Functions In PHP

Functions in PHP

  In this example, PHP codes are embedded in HTML. Here, we have used a function ‘DisplayTitle()’. This function starts with the word function and indicates that the character inserted just after this word is a function. It displays  the title of the tutorial. Any one who will go through this will understand the purpose of this function from its name.   Look at a more complex example: Example:
<?php

$makingfoo = true;

/* Here we should note that we can’t call foo() from here  as it doesn’t exist yet, but we can call bar() */

bar();

if ($makingfoo) {

function foo (){

echo “This does not exist unless and until the

program execution reaches here.\n”;

}

}

/* Here we can safely call foo()

since $makingfoo calculated to true */

if ($makingfoo) foo();

function bar()

{

echo “This does exist immediately upon the starting of the program.\n”;

}

?>
 

4.1 User defined function

Let’s see how a user can define a function according to his need. Look at the syntax of the user defined function:   function my_function($arg1,$arg2){ //statements are inserted here }   FUNCTIONS IN PHP Here is a syntax of a user defined function. Simply function succeeded by function name and the arguments inside parenthesis which are completely optional. Assume you want to create a function that randomly produces a password. Let this function be randompassword(). A function cannot be completed without the use of opening and closing parentheses () and the opening and closing braces {}. Example:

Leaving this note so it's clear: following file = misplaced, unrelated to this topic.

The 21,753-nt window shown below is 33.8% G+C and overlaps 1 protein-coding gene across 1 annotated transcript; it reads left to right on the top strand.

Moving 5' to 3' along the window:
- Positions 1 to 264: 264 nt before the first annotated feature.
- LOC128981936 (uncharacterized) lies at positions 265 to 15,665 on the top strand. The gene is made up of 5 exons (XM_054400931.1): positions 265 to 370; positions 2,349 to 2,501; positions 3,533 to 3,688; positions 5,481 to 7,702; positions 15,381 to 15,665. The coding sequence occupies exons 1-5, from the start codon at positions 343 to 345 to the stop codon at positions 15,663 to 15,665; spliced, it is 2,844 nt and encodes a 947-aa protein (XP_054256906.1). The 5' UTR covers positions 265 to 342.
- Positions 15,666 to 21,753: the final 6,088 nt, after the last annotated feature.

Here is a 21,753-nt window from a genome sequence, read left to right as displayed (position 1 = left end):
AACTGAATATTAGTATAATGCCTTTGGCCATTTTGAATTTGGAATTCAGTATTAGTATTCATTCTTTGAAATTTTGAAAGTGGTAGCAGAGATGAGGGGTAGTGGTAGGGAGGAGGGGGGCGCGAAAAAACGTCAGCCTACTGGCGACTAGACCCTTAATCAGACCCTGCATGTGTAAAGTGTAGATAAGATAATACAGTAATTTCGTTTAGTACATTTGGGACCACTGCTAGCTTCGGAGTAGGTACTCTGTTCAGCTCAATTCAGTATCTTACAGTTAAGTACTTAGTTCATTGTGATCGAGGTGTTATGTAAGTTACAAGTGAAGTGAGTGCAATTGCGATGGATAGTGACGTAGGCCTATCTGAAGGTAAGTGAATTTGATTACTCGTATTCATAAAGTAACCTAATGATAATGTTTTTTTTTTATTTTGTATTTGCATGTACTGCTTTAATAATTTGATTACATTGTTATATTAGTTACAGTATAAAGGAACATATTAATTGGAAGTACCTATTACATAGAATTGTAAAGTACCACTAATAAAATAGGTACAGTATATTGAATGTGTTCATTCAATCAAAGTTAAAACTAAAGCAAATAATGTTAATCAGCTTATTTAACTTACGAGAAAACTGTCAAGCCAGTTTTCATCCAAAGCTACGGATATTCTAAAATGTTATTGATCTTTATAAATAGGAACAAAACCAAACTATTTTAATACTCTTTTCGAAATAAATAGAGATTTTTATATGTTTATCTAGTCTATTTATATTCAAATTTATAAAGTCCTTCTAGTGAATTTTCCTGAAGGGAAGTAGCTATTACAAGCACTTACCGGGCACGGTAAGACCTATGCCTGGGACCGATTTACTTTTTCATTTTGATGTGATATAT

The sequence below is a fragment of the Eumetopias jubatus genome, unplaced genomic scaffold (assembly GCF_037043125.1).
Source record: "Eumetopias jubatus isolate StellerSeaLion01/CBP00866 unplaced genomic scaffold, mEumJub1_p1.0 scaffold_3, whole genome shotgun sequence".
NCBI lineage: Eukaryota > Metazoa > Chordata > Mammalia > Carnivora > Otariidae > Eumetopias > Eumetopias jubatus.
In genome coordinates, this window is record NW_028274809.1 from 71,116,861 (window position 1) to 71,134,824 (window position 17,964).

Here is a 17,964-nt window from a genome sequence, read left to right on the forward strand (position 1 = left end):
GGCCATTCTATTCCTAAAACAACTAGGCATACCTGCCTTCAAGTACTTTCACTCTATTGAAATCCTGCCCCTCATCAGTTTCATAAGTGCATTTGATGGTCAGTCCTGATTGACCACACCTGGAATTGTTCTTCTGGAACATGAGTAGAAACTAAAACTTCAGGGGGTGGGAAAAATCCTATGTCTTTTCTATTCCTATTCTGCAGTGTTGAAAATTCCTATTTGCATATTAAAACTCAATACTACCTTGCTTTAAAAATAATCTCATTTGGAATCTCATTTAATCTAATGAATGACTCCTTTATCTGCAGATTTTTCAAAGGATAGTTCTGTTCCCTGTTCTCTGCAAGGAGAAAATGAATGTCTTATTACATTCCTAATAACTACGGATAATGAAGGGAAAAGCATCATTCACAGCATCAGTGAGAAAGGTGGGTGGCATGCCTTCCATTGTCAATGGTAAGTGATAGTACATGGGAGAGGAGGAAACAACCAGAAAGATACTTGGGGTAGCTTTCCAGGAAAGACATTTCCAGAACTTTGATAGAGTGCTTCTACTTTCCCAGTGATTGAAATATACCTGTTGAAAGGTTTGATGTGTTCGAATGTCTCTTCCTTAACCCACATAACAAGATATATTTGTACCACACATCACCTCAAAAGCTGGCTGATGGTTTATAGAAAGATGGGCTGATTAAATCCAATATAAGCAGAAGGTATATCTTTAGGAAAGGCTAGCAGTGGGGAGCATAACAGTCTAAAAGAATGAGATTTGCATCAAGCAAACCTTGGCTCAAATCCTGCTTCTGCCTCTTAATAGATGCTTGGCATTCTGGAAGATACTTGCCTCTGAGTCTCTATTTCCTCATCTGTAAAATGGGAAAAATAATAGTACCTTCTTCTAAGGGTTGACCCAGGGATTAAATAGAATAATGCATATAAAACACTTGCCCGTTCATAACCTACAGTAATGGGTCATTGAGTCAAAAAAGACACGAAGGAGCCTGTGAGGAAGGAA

<?php

function randompassword()

$characters = “abcdefghijklmnopqrstuvwxyz123456789”;

$password = ‘’;

for($i=0;$i<7;$i++) {

$password .= $characters{rand() % 40};

}

 return $password;

}

//this is to use the function

$password = randompassword();

?>